It’s a funny old world


I have always been fond of Horatio.

I mean Hamlet’s friend of course. He is an honest Joe and a long-suffering friend to the neurotic Danish prince. I think we would all rather be Horatio than Hamlet or at least to live in Horatio’s world rather than the frightening universe that haunts his friend. A world where anything can happen – even your worst nightmares.

In Act One Scene Five, Horatio finds out about that Hamlet has been visited by the ghost of his murdered father. We of course, like Horatio, don’t believe in ghosts. If we saw one, we too would echo Horatio’s words:

“Oh day and night, but this is wondrous strange!”

Hamlet replies with words that have always rung around somewhere in my head ever since:

“And therefore as a stranger, give it welcome.
There are more things in heaven and earth Horatio
than are dreamed of in your philosophy.”

We live in Horatio’s world – it is, even if it had been never before, a time when we try to air-brush out many of the most unpleasant or confusing aspects of human existence.

Sadly, recently, we have been bumped into a few revelations.

“Oh day and night, but this is wondrous strange!”

We have found out that our politicians are on the fiddle.

We discovered that our leaders lie to us.

It was revealed that footballers have affairs with swimwear models.

Woops…sorry, I think even Horatio knew about that lot.

We have had a few jolts though, seriously.

The biggest car manufacturer in the world has admitted that a lot of its cars have accelerators that jam when you are driving at speed. Now that is wondrous strange. Terrifying in fact. It is one of my recurring nightmares but I for one have always trusted the technologies that make things work even though I don’t understand them. I am not one of those guys that has a quick look round the car before setting off in the morning: “Umm, accelerator seems to be working fine, breaks in full working order too. Should be alright to drive then”.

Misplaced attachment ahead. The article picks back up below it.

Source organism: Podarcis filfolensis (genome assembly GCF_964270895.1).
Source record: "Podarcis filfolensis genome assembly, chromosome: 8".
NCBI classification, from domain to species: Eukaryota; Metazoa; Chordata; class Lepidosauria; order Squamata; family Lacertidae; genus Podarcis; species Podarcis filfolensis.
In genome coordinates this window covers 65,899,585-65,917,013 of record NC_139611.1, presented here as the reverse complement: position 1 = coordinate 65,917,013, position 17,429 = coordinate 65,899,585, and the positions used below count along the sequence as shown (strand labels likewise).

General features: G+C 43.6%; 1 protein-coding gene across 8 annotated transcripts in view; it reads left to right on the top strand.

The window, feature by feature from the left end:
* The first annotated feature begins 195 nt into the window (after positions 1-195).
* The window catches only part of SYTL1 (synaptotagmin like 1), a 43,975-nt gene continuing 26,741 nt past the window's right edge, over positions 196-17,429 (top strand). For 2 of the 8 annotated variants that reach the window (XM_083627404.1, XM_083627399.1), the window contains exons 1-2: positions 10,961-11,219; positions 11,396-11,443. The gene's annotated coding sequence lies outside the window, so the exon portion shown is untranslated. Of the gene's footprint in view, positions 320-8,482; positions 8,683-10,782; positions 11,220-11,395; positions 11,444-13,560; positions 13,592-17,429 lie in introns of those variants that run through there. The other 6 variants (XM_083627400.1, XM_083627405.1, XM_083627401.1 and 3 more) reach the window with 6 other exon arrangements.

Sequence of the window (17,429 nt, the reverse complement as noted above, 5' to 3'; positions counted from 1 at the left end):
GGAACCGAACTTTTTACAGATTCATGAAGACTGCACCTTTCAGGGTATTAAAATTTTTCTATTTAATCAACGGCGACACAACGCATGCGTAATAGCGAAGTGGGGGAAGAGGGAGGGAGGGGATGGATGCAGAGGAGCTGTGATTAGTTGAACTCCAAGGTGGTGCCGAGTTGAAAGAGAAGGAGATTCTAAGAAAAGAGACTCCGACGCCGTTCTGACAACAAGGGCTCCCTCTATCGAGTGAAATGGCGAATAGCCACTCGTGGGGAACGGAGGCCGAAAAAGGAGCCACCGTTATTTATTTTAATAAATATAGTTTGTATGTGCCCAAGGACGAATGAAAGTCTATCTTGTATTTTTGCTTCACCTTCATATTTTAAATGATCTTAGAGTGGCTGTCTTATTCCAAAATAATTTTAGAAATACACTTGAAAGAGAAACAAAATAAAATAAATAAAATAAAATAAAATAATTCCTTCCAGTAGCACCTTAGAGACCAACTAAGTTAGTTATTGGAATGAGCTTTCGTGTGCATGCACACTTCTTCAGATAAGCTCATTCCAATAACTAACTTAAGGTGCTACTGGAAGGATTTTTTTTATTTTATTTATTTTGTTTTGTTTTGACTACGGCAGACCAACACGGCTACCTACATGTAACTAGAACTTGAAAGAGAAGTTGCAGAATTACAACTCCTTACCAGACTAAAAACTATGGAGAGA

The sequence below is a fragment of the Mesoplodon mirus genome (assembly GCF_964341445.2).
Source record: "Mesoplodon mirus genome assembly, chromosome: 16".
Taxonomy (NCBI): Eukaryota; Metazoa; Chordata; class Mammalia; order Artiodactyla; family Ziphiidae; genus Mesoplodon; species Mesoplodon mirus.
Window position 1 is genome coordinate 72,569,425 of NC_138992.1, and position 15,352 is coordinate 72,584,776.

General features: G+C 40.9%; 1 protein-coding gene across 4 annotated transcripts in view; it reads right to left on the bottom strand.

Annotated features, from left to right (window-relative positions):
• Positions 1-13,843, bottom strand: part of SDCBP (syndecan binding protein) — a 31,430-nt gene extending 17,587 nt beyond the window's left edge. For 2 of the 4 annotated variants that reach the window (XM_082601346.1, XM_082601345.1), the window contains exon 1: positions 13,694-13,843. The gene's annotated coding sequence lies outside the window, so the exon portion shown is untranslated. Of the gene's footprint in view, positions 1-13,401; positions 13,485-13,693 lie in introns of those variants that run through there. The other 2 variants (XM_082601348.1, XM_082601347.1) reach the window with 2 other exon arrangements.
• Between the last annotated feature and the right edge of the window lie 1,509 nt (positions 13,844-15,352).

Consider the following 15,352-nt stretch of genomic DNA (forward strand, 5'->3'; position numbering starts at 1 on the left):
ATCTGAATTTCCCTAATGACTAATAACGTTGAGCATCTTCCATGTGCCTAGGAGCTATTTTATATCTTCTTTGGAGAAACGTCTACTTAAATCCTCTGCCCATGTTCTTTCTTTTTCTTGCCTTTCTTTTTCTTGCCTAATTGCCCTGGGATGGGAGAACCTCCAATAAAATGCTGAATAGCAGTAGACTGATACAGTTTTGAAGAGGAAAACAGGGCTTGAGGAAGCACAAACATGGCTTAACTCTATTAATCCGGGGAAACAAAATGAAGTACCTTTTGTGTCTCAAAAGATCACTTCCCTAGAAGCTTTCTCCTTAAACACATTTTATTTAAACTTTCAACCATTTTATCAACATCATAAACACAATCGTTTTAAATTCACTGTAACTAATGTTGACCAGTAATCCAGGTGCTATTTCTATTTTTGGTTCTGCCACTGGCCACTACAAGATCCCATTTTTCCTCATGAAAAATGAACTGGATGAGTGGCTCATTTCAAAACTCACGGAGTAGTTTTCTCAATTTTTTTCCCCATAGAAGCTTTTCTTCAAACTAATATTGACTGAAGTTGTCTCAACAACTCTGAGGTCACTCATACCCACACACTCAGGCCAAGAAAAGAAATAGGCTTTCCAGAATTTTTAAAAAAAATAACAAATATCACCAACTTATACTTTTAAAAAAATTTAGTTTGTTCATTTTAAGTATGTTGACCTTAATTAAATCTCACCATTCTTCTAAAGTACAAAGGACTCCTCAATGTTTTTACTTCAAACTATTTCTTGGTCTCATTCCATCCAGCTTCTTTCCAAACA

I am like most of us I reckon. I have learnt to take a lot of things on trust in an environment when scarily and I think increasingly, we are learning that more and more clever people are getting things wrong.

There have been a number of cases recently about euthanesia where undoubtedly fine and caring people have assisted their loved ones to die when they appeared to be in an uncurable and hopeless degenerative state. Our sympathies went out to these people in their undoubtedly brave and heart-wrenching actions.

So it was wondrous indeed today to read about the 29 year old Belgian man who was pronounced to be in a vegetative state (VS) something which most of us have believed to mean as good as dead. This young man suffered a serious brain injury in a car accident and, for five years, had shown no signs of consciousness until some British and Belgian scientists discovered that they could communicate with him by monitoring his brain activity when asked questions in magnetic resonance imaging scans (MRI).

Apparently he was able to answer yes or no to a variety of questions such as “Is your father’s name Alexander?” indicating that he could hear and understand what was being said to him and that it could be possible to communicate with him even though he shows no other signs of consciousness.

“Oh day and night, but this is wondrous strange!”

So much for our simple explanations about the meaning of life. We may yet find out that there are indeed more things in heaven and earth than are dreamed of in our philosophy. Maybe, though I am frightened by the idea, life inside your brain even when you are in a vegetative state might well be worth living.

Let’s not jump into cars thinking that they could never race us to our deaths and let’s not assume that all valuable human activity is discernible from the outside. Now that is wondrous strange.

The world is a wonderful place so it is a pity that we all have to sound so sure of ourselves all the time.

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